Anyway, I agree with the previous commenter. You are beautiful. I think so whenever I see your pictures. So, rock on with your toenail polish and lip balm. It works for you. 🙂

    • cheesefairy says:

      Ha, seriously..I wasn’t trolling for compliments. But I’ll take ’em, thanks! 🙂

      You should write a blog post about your weird relationship with makeup.

  3. EarnestGirl says:

    I feel torn. On one hand, exactly like you describe. With paler eyelashes. On the other, like an auntie who wants to pat your hand.

    Arwen is right. 5 years from now you will want to give yourself a loving little kick. You are never going to be as perfect or as young as you are right now.
    Remember those circles you thought you saw as a teenager? Compare and contrast with the sleepless ones. I do this with my hips. Then I give myself a loving little kick.

    Buy the lip gloss. A little burgundy indulgence. Forget the powder. It settles in the wrinkles.

  4. I just cleaned out my purse and found four burgundy lipsticks, 3 burgundy lip gloss and 2 clear lip gloss. Why I have an obsession for something I never wear is beyond me. You’re welcome, Cover Girl.

    Also, I’m Irish with glowing white ghost-like skin and even I can’t wear fair. I think fair is put out there to trick you into buying the same product twice.

  5. Joanna says:

    I have two skin tones throughout the year: tanned and pale 🙂 Unfortunately, I ran out of the makeup I wear during the pale part of the year and have had to wear the darker shade … through the winter. Yep! I’ve worn a few high-neck sweaters, but I’ve still got that line where the make-up does not match my natural neck colour. Gotta work on getting a neck tan this year to last until winter; either that or just buy some paler makeup. Go figure!

  6. Megan says:

    I’m working on that post right now, boss. 🙂

  7. Amber says:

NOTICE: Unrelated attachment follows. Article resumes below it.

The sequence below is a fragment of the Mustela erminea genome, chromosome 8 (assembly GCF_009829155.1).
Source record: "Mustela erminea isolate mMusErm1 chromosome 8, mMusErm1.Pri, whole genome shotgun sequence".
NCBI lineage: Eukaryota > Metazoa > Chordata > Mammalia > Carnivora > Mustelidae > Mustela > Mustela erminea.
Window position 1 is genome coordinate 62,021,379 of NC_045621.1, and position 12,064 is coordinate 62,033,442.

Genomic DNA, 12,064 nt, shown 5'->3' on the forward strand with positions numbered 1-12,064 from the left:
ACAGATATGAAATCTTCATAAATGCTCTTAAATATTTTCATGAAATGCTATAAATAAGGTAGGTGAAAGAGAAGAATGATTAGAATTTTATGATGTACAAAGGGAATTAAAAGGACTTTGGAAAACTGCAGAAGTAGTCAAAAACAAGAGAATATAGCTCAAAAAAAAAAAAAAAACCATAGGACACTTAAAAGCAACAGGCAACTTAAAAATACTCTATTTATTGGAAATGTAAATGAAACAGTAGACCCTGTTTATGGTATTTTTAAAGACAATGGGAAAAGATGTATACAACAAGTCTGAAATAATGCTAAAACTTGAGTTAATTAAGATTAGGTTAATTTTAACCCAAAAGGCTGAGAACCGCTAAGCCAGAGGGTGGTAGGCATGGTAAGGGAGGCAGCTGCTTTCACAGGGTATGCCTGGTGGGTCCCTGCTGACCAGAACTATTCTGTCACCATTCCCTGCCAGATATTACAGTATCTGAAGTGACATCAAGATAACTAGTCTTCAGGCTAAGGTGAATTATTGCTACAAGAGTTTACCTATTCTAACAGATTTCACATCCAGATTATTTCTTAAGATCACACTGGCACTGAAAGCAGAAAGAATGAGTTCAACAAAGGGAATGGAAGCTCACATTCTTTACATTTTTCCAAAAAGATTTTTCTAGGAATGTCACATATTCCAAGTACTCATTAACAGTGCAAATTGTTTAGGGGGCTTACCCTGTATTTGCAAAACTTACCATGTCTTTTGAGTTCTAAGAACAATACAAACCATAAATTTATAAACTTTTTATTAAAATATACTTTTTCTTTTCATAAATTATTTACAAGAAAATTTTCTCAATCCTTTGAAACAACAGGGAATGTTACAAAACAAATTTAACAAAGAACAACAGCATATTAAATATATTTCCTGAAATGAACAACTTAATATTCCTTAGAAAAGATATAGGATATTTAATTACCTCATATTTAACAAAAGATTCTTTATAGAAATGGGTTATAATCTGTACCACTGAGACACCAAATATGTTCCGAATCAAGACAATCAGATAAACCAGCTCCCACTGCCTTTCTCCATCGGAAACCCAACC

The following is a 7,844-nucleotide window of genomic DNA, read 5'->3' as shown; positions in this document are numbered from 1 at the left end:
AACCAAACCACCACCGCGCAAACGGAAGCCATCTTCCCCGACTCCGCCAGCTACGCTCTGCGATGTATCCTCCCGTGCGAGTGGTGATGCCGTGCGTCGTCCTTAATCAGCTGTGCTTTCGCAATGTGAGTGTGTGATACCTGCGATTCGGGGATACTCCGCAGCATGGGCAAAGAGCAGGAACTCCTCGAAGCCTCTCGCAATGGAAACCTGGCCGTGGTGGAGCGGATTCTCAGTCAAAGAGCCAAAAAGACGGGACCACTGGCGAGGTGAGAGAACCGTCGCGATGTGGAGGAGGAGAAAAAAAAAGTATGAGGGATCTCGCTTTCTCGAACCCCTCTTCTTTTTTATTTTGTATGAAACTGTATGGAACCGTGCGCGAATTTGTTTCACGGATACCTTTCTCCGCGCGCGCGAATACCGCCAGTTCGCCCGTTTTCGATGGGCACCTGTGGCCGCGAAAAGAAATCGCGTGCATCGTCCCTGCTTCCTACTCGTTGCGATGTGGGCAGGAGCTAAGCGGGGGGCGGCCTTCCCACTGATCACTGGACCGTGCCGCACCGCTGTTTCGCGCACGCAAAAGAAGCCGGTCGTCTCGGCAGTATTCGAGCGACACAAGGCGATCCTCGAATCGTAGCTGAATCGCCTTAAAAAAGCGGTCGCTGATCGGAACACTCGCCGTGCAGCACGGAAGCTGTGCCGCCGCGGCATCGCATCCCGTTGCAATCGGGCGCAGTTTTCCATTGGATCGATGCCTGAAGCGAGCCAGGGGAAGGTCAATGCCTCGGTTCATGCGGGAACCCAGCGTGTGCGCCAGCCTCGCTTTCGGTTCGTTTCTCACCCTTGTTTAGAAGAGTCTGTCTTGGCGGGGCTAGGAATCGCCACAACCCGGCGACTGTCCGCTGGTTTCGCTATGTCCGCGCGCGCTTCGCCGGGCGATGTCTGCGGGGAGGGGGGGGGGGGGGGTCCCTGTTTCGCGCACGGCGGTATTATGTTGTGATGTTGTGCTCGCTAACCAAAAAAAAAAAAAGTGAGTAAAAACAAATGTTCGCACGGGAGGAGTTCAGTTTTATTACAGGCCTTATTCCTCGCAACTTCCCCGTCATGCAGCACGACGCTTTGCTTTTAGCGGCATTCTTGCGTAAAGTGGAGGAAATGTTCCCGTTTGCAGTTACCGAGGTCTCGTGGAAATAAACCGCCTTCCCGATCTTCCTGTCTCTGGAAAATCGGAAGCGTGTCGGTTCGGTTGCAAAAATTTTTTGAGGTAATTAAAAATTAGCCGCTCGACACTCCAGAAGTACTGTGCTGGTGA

Oh. My. God. I haven’t laughed this hard in WEEKS.

    I gave up on make-up a long time ago, except for like weddings and stuff. So far my ancient mascara hasn’t given my eyelash botulism, but if it does, I guess I can’t say they didn’t warn me.

  8. HEE! I never wear makeup. I never learned how, and since my mother only wore makeup to go out with my dad every six months or so when I was a little kid and had pretty much given it up completely by the time I was in high school, I didn’t feel like I could ask her to teach me. I bought a compact of powder and put some on my face the night I went to prom. I never wore it again after that. I did wear black lipstick every now and then, as you do when you are a gothy skatery 17-year-old in 1998.

    I went through periodic phases in college when I decided I would Learn to Wear Makeup! Like a Grownup! But then I’d always realize after a few hours that I was (A) broke and (B) lazy, so I never got around to it. I didn’t wear any on my wedding day, so I figure I’ve now set my standards at Epic Low for life and can quit worrying about it forever.

  9. mo-wo says:

    I love posts that are retro before they post.

    You have many lip glosses because it will save TIME! Time needs saving!!

    I love this post.